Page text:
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Supreme Court Rules On Insanity Defense, Weighs In On Video Piracy Suit


The Supreme Court was supposed to begin a two-week round of oral arguments in some big cases yesterday. But, you know, I've been in that courtroom; the nine seats at the bench, they're not six feet apart. And the arguments were postponed. NPR's Nina Totenberg reports.

NINA TOTENBERG, BYLINE: Nothing at the court is as usual. Last Friday's conference, where cases are discussed and votes taken, was very different. Normally, the nine justices gather together in the conference room with nobody else there so that they can discuss pending cases. This past Friday, though, the only justice in the conference room was Chief Justice John Roberts. Following federal social distancing advice, all the other justices were at home participating on a very high-level conference call.

Yesterday, again, the norm was broken. Usually, the nine take the bench at 10 o'clock on a decision day with the author of each opinion summarizing the ruling. Instead, yesterday, the opinions were released online, starting at the same time. Those decisions varied from the very serious to the sublime. On the very serious side, the court ruled that states are free to abandon the insanity defense for accused criminals who claim they did not know right from wrong.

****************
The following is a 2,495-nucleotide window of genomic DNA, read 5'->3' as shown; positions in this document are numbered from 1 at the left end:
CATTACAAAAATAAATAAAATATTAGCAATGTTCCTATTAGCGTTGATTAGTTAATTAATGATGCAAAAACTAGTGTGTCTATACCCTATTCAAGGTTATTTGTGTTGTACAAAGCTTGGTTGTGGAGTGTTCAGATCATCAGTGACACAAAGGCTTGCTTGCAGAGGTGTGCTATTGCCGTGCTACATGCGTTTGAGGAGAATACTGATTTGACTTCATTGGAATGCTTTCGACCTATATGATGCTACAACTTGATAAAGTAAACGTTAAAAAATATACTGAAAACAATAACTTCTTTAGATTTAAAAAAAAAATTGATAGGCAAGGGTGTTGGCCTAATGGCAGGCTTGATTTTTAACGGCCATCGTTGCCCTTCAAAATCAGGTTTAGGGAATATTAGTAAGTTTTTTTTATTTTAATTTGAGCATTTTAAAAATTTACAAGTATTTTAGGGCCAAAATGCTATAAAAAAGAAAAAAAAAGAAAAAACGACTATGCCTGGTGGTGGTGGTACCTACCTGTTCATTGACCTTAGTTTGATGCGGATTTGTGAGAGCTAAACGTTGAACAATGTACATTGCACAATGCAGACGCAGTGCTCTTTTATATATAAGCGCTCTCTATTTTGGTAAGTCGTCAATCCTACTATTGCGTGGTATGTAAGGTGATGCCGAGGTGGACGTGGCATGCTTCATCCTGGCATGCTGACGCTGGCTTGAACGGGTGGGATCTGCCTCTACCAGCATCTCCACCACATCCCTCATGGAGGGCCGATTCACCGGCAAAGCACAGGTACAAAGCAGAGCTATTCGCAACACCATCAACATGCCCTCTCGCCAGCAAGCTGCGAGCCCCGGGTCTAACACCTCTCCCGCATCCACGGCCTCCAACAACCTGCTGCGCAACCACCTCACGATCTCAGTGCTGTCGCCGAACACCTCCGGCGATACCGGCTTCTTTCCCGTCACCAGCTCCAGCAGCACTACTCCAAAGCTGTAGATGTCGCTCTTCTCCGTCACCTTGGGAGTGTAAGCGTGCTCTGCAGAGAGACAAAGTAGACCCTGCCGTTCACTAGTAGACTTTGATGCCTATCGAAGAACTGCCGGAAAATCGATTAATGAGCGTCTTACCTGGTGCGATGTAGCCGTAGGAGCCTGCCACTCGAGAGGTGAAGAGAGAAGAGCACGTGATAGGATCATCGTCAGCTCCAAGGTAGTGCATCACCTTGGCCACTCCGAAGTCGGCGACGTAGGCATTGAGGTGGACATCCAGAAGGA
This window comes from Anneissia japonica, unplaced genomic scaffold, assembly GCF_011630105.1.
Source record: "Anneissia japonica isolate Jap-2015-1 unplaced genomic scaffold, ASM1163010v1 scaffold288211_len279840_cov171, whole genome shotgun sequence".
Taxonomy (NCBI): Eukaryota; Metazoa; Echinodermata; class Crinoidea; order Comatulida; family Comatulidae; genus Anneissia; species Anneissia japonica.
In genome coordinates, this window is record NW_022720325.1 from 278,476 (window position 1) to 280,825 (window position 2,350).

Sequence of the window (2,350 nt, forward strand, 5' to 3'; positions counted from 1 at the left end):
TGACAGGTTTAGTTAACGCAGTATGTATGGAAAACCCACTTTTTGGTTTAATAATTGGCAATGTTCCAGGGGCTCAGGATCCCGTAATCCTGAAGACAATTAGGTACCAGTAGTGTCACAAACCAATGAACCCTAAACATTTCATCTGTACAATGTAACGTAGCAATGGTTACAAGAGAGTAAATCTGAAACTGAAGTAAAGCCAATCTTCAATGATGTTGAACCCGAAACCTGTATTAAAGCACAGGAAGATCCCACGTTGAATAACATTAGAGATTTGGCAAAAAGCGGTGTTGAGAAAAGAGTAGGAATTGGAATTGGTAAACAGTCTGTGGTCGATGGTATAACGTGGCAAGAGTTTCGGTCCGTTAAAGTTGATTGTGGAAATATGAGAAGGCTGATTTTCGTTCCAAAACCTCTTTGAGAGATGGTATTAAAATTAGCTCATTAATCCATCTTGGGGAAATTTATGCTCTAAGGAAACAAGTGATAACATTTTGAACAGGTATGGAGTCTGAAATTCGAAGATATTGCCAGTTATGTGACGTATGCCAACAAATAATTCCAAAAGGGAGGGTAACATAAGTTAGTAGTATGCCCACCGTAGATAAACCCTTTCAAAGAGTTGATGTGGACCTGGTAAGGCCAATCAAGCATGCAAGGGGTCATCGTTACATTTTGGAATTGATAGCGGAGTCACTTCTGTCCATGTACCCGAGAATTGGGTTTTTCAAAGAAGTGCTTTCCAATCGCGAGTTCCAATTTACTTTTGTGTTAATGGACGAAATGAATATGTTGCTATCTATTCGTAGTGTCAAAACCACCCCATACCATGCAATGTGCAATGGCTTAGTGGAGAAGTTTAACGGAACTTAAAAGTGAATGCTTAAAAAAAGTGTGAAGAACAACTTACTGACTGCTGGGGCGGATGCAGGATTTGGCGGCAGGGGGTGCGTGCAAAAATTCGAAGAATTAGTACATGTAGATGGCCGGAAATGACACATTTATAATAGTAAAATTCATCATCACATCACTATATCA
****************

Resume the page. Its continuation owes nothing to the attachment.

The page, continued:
Kansas is one of just five states that have, for all practical purposes, eliminated the insanity defense. But Monday's 6-to-3 ruling explicitly opened the door for other states to follow suit. The decision came in the case of James Kahler, sentenced to death for killing his wife and three other family members. The court majority said that as long as Kahler could introduce evidence at his sentencing hearing that he lacked the intent to kill, the state does have an insanity defense, even though it's not the one Kahler wanted. The three dissenters accused the majority of throwing out centuries of Anglo-American law.

If the Kahler case carried potentially enormous consequences for the criminal justice system, another case carried some sublime history. It centered on the sunken remains of Blackbeard's flagship vessel, captured from the French in 1717 and discovered off the coast of North Carolina in 1996 - also, the videographer who documented the salvage operation for some two decades. The actual legal question has more to do with mundane copyright law than the law of the high seas, but it's a great tale anyway.

Nina Totenberg, NPR News. Transcript provided by NPR, Copyright NPR.

Nina Totenberg is NPR's award-winning legal affairs correspondent. Her reports air regularly on NPR's critically acclaimed newsmagazines All Things Considered, Morning Edition, and Weekend Edition.